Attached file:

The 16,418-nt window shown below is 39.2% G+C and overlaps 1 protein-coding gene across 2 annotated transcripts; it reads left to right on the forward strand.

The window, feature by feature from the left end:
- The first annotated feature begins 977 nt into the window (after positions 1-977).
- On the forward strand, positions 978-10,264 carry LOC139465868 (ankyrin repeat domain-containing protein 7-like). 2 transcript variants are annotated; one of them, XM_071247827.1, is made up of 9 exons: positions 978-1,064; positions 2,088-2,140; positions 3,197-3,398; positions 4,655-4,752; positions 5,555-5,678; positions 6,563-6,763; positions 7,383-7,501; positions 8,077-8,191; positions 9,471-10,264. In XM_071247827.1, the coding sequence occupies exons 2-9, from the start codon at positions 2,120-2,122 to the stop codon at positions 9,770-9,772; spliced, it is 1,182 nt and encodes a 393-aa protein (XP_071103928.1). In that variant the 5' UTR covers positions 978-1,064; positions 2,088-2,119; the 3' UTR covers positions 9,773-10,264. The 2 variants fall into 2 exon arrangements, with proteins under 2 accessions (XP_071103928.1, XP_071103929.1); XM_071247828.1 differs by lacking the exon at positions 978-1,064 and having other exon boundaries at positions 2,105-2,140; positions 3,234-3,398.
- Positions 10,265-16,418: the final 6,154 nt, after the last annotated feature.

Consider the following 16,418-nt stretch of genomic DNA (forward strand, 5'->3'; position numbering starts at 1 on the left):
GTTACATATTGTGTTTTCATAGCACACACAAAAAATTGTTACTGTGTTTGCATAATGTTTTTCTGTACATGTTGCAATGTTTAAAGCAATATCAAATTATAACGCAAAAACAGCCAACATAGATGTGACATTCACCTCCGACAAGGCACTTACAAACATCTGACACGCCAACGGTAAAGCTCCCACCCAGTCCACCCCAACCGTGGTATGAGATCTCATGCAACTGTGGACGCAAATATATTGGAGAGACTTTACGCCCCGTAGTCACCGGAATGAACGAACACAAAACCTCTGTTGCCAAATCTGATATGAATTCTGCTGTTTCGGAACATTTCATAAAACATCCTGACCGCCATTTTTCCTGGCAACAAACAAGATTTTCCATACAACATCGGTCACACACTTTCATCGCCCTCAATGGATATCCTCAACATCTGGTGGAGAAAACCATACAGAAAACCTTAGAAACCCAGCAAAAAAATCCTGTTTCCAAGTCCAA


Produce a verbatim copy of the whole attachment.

The 16,418-nt window shown below is 39.2% G+C and overlaps 1 protein-coding gene across 2 annotated transcripts; it reads left to right on the forward strand.

The window, feature by feature from the left end:
- The first annotated feature begins 977 nt into the window (after positions 1-977).
- On the forward strand, positions 978-10,264 carry LOC139465868 (ankyrin repeat domain-containing protein 7-like). 2 transcript variants are annotated; one of them, XM_071247827.1, is made up of 9 exons: positions 978-1,064; positions 2,088-2,140; positions 3,197-3,398; positions 4,655-4,752; positions 5,555-5,678; positions 6,563-6,763; positions 7,383-7,501; positions 8,077-8,191; positions 9,471-10,264. In XM_071247827.1, the coding sequence occupies exons 2-9, from the start codon at positions 2,120-2,122 to the stop codon at positions 9,770-9,772; spliced, it is 1,182 nt and encodes a 393-aa protein (XP_071103928.1). In that variant the 5' UTR covers positions 978-1,064; positions 2,088-2,119; the 3' UTR covers positions 9,773-10,264. The 2 variants fall into 2 exon arrangements, with proteins under 2 accessions (XP_071103928.1, XP_071103929.1); XM_071247828.1 differs by lacking the exon at positions 978-1,064 and having other exon boundaries at positions 2,105-2,140; positions 3,234-3,398.
- Positions 10,265-16,418: the final 6,154 nt, after the last annotated feature.

Consider the following 16,418-nt stretch of genomic DNA (forward strand, 5'->3'; position numbering starts at 1 on the left):
GTTACATATTGTGTTTTCATAGCACACACAAAAAATTGTTACTGTGTTTGCATAATGTTTTTCTGTACATGTTGCAATGTTTAAAGCAATATCAAATTATAACGCAAAAACAGCCAACATAGATGTGACATTCACCTCCGACAAGGCACTTACAAACATCTGACACGCCAACGGTAAAGCTCCCACCCAGTCCACCCCAACCGTGGTATGAGATCTCATGCAACTGTGGACGCAAATATATTGGAGAGACTTTACGCCCCGTAGTCACCGGAATGAACGAACACAAAACCTCTGTTGCCAAATCTGATATGAATTCTGCTGTTTCGGAACATTTCATAAAACATCCTGACCGCCATTTTTCCTGGCAACAAACAAGATTTTCCATACAACATCGGTCACACACTTTCATCGCCCTCAATGGATATCCTCAACATCTGGTGGAGAAAACCATACAGAAAACCTTAGAAACCCAGCAAAAAAATCCTGTTTCCAAGTCCAA